The beauty of my 2008 bug was that I could block the phone's UI for a few seconds and therefore prevent the user from canceling the call. I managed to abuse exactly the same trick to block the UI that I used in 2008. The trick is to cause the OS to open a second application while the phone is dialing the given number. Opening applications is pretty straight forward, you open a URL that causes the OS to spawn another application. This can be anything from the messages app (via the SMS: URL) or iTunes (via the itms-apps: URL). You can pretty much get any application to launch that has a URI binding. In 2008 I used a SMS URL with a really really long phone number to block the UI thread. My best guess on how this works is that the IPC subsystem actually has difficulties to move several kilobytes of URL data through the various layers into the app and the target app might also not be super happy about really large URLs. I ended-up with the code below. The code uses the combination of meta-refresh tag and window.location to execute the attack. The codes delays setting the window.location by 1.3 seconds to guarantee that the dialer is executed first. The delay cannot be too long otherwise the WebView will not execute the URL handler for launching the messages app. Basically you have to get the timing just right.


The PoC to trigger this bug.

Below two video demonstrations of this attack. You can clearly see that the UI is not responsive for a short amount of time. The time is long enough to make somebody pickup on the other side (especially service hot lines automatically pickup).






Normal good app behavior:
Apps should normally check the URL schema before executing it and show the user a pop-up dialog before executing an app on the device. Some examples are shown below:


Mobile Safari asking before calling the Apple Support number. This is how good apps should behave!


Dropbox showing a warning but not showing the target number. Ok but could be better.


The Yelp app normally behaves like Safari but if you hit it with an HTTP redirect it does not show the target number. I just included this for the fun of it.

App developers should review their use of WebViews to determine if they are vulnerable to this attack. Vulnerable apps need to be fixed. Service providers like Twitter and LinkedIn can inspect links posted to their sites for containing malicious code and prevent those links from being posted to their service.

Apple should change the default behavior of WebViews to exclude execution of TEL URIs and make it an explicit feature to avoid this kind of issues in the future. I reported this issue to Apple.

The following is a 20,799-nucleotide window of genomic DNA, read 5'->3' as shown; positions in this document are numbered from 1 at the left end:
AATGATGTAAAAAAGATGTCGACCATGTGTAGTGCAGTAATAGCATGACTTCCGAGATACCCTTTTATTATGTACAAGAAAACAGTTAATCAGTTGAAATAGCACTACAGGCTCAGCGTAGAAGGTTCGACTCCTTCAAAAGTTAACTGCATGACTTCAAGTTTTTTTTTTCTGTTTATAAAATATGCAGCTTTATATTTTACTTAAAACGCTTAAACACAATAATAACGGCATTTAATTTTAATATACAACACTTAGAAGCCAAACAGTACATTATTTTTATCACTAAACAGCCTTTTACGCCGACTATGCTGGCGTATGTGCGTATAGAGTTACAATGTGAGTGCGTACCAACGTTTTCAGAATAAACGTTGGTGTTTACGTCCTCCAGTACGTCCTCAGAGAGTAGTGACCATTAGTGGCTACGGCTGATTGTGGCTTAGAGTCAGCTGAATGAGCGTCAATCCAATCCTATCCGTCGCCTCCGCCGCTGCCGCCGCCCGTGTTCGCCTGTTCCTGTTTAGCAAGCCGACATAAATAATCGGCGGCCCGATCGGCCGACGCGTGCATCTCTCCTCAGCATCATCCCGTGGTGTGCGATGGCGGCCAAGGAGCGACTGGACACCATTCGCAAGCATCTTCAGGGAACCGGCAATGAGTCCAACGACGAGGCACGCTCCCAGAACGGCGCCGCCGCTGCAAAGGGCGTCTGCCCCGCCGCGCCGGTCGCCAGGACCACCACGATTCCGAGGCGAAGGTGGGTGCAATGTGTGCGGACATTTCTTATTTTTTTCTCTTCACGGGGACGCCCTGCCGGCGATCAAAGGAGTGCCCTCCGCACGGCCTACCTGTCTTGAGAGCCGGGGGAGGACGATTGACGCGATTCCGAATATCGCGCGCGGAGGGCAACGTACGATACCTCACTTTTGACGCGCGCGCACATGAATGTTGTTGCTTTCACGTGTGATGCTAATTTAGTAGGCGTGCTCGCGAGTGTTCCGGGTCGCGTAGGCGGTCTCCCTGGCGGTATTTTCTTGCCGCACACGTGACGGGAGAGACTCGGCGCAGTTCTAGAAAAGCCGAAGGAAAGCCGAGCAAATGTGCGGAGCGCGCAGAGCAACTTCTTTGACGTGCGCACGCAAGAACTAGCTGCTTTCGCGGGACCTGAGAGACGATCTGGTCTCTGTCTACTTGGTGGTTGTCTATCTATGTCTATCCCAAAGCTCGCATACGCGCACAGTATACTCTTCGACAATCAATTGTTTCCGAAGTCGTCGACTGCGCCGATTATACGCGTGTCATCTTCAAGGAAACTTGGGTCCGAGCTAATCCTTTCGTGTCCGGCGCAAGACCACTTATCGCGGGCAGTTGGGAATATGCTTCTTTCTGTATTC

References:

Friday, November 04 2016

Using Google Fi on an iPhone

TL;DR: Google Fi on an iPhone is iMessage plus Google Wifi calling with awesome international coverage.

Google Project Fi is super interesting as it provides an actual low cost alternative to other carriers especially if you travel. The free data-only SIM is also a nice add-on.

Project Fi is exclusively targeting users of Google Nexus Android devices and you actually need one of the supported phones to activate the SIM which can be ordered on the Fi website.

I currently use an iPhone SE (mainly due to the device's tech specs and form-factor - I can't stand phablets!) so I was curious if I can just buy a Google Fi SIM and use it in an iPhone or any other phone actually. Of course I'm not the first person to think about this, but the only decent article on this topic is this one. Sadly most articles that are returned for a search on iPhone Google Fi are just totally useless. Even this article is not good.

I decided to just order Google Fi and a data-only SIM and give it a try. I used a Nexus 5x that I have access to for activating the SIM card. The activation process is really simple. Basically you need to put the SIM card into a compatible phone and install the Google Fi app. Done.

The activated SIM card can be put into any other phone, I tried an iPhone 5c and it just works. You automatically get the APN settings (the mobile data settings) pushed to your phone. Cellular data immediately works! Voice calls work too.

Wifi calling also works, although it (obviously) only works via the Hangout app but it does work. I put my phone into airplane mode and called the number from another phone and yea it rings.

The only service that is a bit unsatisfying is SMS (text messaging). The default option for Google Fi is to send and receive SMS via Google Hangout. Google Hangout exists for iOS and if you login with your Google Account that is associated with your Google Fi service you just install Hangouts and everything just works! If you actually want to use the iOS Messages app you can deactivate SMS via Hangout in the Hangout app on your phone. This will allow you to send and receive SMS via Messages. The only issue here is that incoming SMS messages get some Google specific data attached, as shown below. This is a little annoying but is only on incoming messages (you don't look like an idiot when sending messages to other people). Most of my contacts are on iMessage anyway these days so this is a non issue. Also I'm ok with using Hangouts for SMS since yea iMessage and other messaging apps.


The switch to change between native SMS and Hangout SMS the switch above it does the same for voice calls (to enable Wifi calling).


The broken* incoming SMS, the ~Dgr... is added by Google Fi, this does not show up in Hangouts. Other people have reported that this just went away after short time.

Things that don't work? switching between T-Mobile, Sprint, and US Cellular since this is done via the Google Fi app on Android devices (I actually don't have any idea about this yet).

Preliminary Conclusions
    Altogether Google Fi looks pretty cool and works with an iPhone (besides the hick-up with SMS). iMessage works (it is just an Internet service after all). Wifi calling via Hangouts is nice.

    If you are a hardcore iOS/Mac user Google Fi is too much Google for you. I'm a Linux user with an iPhone so Google Fi makes a lot of sense. Desktop calls and SMS via Hangouts is a nice thing to have in addition to iMessage.


Google Fi on an oooold phone (Android 4.0). Hangouts seem to work fine too.

*The data is a BASE64 encoded blob, no obvious data after looking at a bunch of them of an hour or less.